Skateistan Launches Product Line, Abandons Foreign Aid

Afghanistan’s only skateboarding NGO, Skateistan, is launching products in more than 70 countries, with all proceeds going back to the NGO.

Skateistan Go Skate Day

Skateistan will
soon be a household brand in over 70 countries. The Afghanistan NGO
founded by Oliver Percovich is making its entrance in selling
Skateistan-branded products to fund its charitable activities and remain


With their own logo branded on all the products, the humble NGO will
now have its namesake plastered across the world, generating proceeds
that will go entirely back to the organization. “We don’t want to be
reliant on foreign aid,” Percovich tells Fast Company.

The inspiration to start the NGO came after Percovich, originally from Australia, followed his then-girlfriend to Kabul, where he saw child after child
on the street with no other alternative than to sniff glue.

Skateistan then began with the intention, in light of Percovich’s views
on the inefficiencies and damaging effects of aid, of building
trust–between locals and foreigners and between local Afghan tribes.
68% of Afghanistan’s population is under 25 years old and 60% are under
16, Percovich says. Percovich wanted desperately to help connect the
youth–not only to each other in something productive, but also to
something meaningful that would keep them engaged, away from violence
and drugs.


In the beginning, Percovich, a veteran skateboarder for 30 years,
started skateboarding on the street with neighborhood kids.

Two years later, his non-profit Skateistan uses the sport as a catalyst to bring together young Afghan boys and girls who often come from disparate classes and ethnic groups that wouldn’t normally speak to each other.

“The youth needed to be engaged immediately. They needed a voice,” Percovich says of Skateistan’s beginnings. With a social science background and having worked in the aid industry for years, watching billions of dollars pour in and go to waste, the 36-year old had fallen in love with Afghanistan, but wanted out of the industry. He had grown “quite disgusted with development,” he tells Fast Company.


Skateistan now focuses on two things–skateboarding and education. A hundred ten girls come to class for two hours every week. Recently, the classes focused on analyzing the Millennium Development Goals. A “regular school” would only be for three hours per day in Kabul, and about half the Skateistan kids don’t attend normal schools. And while there are outcomes that can be measured–such as educational attainment–Percovich says one of the most rewarding outcomes is watching a rich girl and a poor girl kiss each other goodbye after the Skateistan classes. (See more images from Skateistan in our Fast Company slideshow).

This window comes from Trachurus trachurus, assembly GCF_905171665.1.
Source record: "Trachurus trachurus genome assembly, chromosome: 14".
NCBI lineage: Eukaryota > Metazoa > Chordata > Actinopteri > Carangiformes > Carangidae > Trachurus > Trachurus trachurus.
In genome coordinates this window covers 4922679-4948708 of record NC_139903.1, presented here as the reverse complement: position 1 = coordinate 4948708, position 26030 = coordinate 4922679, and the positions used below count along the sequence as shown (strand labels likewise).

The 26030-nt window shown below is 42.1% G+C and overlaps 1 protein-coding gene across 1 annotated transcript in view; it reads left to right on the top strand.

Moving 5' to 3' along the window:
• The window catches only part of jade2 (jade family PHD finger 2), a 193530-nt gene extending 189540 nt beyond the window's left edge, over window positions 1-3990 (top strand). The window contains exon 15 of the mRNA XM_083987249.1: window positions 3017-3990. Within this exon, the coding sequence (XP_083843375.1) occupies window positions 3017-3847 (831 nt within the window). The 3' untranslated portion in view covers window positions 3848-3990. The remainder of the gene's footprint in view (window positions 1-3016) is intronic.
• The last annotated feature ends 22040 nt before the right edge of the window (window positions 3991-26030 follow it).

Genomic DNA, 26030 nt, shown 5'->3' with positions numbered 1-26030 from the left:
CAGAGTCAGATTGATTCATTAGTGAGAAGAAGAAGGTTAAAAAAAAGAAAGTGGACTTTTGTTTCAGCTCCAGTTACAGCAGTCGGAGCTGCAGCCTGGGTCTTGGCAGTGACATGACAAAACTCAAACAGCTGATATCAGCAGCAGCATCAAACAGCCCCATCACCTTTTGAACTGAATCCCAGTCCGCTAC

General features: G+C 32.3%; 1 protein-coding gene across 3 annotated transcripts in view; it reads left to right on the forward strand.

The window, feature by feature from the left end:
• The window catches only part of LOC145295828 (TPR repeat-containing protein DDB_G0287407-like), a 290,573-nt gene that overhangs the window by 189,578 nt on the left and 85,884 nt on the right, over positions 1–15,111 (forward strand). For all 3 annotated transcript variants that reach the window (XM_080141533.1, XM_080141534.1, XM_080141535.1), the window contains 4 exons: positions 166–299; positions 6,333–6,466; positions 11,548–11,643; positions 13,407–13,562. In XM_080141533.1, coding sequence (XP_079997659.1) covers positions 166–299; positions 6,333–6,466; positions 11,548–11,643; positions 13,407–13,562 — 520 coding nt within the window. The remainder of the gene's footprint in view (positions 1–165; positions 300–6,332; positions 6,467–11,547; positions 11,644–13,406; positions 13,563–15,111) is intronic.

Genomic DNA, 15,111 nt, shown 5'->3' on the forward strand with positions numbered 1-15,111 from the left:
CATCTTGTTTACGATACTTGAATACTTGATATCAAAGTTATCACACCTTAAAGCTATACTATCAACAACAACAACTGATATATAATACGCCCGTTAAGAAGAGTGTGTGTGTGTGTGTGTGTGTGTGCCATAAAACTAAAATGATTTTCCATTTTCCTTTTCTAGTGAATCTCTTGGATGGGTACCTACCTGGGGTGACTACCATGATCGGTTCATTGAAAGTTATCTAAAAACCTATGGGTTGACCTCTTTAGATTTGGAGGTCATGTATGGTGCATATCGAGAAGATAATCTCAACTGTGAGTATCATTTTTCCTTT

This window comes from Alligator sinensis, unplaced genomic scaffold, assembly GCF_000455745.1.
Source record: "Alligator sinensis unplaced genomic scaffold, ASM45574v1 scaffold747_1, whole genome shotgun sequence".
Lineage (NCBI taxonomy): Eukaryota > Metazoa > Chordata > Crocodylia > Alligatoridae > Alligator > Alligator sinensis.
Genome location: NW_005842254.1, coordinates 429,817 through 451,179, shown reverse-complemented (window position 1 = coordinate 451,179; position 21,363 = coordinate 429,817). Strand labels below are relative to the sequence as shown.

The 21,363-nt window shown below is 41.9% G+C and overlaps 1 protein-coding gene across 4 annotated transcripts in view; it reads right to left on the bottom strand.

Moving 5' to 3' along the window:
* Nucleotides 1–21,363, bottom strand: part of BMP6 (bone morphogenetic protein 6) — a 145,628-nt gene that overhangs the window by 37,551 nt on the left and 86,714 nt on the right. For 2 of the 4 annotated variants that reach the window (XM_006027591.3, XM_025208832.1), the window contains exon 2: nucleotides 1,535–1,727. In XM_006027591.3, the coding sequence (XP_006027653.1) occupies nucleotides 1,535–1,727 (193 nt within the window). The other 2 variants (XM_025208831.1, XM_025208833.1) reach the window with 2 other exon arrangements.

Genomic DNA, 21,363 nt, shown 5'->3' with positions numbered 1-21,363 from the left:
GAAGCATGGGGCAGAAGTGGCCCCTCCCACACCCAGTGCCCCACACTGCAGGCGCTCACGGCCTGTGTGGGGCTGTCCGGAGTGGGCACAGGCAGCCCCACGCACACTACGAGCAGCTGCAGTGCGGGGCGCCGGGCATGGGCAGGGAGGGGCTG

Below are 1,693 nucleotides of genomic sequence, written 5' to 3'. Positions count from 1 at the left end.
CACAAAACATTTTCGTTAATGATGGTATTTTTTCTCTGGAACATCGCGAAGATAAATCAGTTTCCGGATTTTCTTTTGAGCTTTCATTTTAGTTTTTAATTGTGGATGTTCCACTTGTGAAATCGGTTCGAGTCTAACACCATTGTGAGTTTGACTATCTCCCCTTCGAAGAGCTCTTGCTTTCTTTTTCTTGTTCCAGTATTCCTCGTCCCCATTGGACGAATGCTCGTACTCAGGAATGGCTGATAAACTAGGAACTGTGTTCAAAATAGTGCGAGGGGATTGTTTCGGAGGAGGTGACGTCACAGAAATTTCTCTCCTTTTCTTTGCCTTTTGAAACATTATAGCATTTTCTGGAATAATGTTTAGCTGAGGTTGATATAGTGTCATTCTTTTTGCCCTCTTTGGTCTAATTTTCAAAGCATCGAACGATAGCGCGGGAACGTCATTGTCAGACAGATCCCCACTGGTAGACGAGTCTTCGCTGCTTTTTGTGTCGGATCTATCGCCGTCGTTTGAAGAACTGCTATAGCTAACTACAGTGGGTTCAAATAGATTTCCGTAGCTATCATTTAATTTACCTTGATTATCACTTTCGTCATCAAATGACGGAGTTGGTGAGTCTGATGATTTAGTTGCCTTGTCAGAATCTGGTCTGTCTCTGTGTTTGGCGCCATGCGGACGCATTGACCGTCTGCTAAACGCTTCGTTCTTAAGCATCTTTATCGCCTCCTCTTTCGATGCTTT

Soon, they’ll all have state-of-the-art branded gear, to boot. The new helmet will be manufactured by the world-renowned Swiss company, TSG, and the apparel and shoes–out in 2011–are being developed with Fallen Footwear, “one of the hottest brands in skateboarding,” Percovich says.


He wants the Skateistan brand to be a purely social brand and completely transparent, with 100% of the proceeds going back to Skateistan. And he runs the NGO with that same philosophy. He calls his approach “ultra flexible.”

“We do what the kids ask us to do. Every day is different and we grow organically.”

“It’s really important to be consulting with the people you’re working with,” says Percovich. “It’s important to ask people what they want.” That may sound simple, but in the heavily bureaucratic and hierarchical industry of foreign aid, the ability to consult and stay in touch with people on the ground is admirable.


As for life in Kabul for the entrepreneur? “We do things as normal as possible. We receive security reports and we know that most attacks occur between 7-9 a.m. We don’t go out at that time and we don’t attract attention to ourselves.”

“We do get worn out–we work six or seven days per week. We work hard, long hours.” But, he says, “Kabul is a great place to work, because it’s so challenging.”


Skateistan now has 30 staff and 300 students. They’re considering expanding to Mazar-i-Sharif, but, “If I don’t know how I can run it and run it really well, I don’t want to do it,” says Percovich. While the option to expand is always there, it’s clear that Percovich wants to make sure the social outcomes are sustainable. “We’re also starting to build something up in Pakistan,” he says, which is just in its infancy right now.

With its entrance into product sales, the focus for Skateistan then is figuring out a hybrid business model. From there–once they have the nuts and bolts worked out–the world is open, as the model, the focus, and the need of the NGO is highly replicable to places like Nepal, Haiti, Cambodia, and just about any of the world’s least developed countries. But as it is, resources such as the Internet Percovich used for our Skype call was being donated by a local telecom company at a cost of $2,200 per month at 512 speed. In a resource-constrained environment, costs soar, and that’s what Percovich will have to manage when he cuts off the aid. In the meantime, he’s certainly making his dent–both in the lives of Afghan children and in the international aid industry.


Follow me, Jenara Nerenberg, on Twitter.


About the author

Jenara is an overseas reporter for Fast Company and a freelance writer/producer in Asia, regularly on CNNGo, and a graduate of Harvard and UC Berkeley.